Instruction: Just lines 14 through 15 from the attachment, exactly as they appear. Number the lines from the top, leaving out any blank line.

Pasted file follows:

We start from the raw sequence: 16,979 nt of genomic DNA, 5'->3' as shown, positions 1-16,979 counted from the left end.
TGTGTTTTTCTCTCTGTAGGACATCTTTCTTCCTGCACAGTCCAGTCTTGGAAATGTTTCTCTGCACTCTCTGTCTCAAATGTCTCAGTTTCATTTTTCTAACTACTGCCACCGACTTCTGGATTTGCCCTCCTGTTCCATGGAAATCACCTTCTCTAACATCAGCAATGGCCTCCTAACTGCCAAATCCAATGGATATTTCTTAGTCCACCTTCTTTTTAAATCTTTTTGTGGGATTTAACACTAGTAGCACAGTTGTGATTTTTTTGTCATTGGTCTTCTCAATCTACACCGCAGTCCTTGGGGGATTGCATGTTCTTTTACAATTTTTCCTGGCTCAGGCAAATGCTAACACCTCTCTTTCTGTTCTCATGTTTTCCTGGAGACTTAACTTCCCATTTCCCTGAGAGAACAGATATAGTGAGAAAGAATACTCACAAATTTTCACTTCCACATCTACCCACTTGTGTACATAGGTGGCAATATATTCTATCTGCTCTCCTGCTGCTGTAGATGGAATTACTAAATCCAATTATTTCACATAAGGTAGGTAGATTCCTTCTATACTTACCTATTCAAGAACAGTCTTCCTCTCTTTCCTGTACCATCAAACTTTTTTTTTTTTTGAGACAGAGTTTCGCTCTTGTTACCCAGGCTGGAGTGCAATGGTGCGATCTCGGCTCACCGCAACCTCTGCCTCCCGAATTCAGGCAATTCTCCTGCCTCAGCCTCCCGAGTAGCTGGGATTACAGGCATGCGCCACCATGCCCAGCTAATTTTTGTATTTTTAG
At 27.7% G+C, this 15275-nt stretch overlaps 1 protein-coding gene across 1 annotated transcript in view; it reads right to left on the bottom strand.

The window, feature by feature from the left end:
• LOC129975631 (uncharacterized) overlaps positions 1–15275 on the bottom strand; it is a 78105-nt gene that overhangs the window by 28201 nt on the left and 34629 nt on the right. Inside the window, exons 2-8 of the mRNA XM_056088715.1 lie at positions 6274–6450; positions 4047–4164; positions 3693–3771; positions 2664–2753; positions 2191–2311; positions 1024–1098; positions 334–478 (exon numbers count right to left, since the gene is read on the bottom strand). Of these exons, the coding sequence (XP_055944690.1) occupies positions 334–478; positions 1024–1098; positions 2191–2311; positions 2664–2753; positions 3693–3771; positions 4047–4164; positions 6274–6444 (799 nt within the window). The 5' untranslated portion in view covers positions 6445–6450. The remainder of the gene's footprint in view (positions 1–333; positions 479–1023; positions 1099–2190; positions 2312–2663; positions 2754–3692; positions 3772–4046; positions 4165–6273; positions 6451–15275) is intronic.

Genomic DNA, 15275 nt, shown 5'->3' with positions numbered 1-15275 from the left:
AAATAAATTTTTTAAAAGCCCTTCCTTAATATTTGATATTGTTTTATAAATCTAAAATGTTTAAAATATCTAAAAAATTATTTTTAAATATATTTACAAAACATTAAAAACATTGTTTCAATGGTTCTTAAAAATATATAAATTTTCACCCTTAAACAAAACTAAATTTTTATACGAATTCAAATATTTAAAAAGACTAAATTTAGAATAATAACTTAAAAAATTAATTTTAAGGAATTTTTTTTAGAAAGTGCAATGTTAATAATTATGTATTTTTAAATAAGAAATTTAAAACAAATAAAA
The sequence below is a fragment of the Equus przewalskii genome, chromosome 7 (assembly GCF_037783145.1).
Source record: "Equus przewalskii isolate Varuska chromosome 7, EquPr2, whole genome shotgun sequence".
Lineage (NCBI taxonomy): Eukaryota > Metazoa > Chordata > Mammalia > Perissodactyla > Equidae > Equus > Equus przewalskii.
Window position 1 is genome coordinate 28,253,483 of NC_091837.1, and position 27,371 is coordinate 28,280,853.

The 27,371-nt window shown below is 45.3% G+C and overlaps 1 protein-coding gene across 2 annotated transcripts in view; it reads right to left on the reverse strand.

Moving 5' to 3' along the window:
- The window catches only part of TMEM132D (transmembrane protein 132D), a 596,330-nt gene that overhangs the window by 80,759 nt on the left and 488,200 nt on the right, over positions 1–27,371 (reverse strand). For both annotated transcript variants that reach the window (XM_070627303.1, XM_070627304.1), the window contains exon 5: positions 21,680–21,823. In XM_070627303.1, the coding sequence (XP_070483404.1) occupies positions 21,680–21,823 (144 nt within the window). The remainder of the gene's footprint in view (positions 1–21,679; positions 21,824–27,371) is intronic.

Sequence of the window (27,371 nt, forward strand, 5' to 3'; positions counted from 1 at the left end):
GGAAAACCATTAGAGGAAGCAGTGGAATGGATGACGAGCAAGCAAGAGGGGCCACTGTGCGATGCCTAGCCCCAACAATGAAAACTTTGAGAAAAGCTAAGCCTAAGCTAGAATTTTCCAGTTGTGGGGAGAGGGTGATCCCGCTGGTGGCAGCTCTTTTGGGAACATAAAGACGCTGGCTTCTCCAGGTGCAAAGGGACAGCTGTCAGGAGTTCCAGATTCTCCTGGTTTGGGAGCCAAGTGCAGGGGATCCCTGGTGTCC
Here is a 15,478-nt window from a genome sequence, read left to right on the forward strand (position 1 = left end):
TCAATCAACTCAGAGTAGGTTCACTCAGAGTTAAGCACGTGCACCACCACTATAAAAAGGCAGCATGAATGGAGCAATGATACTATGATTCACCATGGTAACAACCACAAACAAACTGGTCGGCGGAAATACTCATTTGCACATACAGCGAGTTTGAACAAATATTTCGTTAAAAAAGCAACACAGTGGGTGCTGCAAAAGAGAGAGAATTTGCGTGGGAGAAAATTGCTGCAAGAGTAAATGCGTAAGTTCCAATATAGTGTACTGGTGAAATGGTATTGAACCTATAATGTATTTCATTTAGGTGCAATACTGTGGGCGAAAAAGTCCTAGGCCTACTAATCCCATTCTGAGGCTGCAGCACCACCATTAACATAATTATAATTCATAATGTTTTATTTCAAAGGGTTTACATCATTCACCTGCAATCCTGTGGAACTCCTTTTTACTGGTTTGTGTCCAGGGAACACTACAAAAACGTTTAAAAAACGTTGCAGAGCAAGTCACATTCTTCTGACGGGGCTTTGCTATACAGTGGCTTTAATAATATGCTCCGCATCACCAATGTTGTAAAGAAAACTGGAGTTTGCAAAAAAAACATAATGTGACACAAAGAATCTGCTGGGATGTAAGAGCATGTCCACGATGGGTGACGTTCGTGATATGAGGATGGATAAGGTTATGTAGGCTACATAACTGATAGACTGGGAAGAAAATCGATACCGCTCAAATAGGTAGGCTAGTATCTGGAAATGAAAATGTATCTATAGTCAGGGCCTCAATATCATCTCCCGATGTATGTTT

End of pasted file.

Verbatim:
- The window catches only part of TMEM132D (transmembrane protein 132D), a 596,330-nt gene that overhangs the window by 80,759 nt on the left and 488,200 nt on the right, over positions 1–27,371 (reverse strand). For both annotated transcript variants that reach the window (XM_070627303.1, XM_070627304.1), the window contains exon 5: positions 21,680–21,823. In XM_070627303.1, the coding sequence (XP_070483404.1) occupies positions 21,680–21,823 (144 nt within the window). The remainder of the gene's footprint in view (positions 1–21,679; positions 21,824–27,371) is intronic.

Sequence of the window (27,371 nt, forward strand, 5' to 3'; positions counted from 1 at the left end):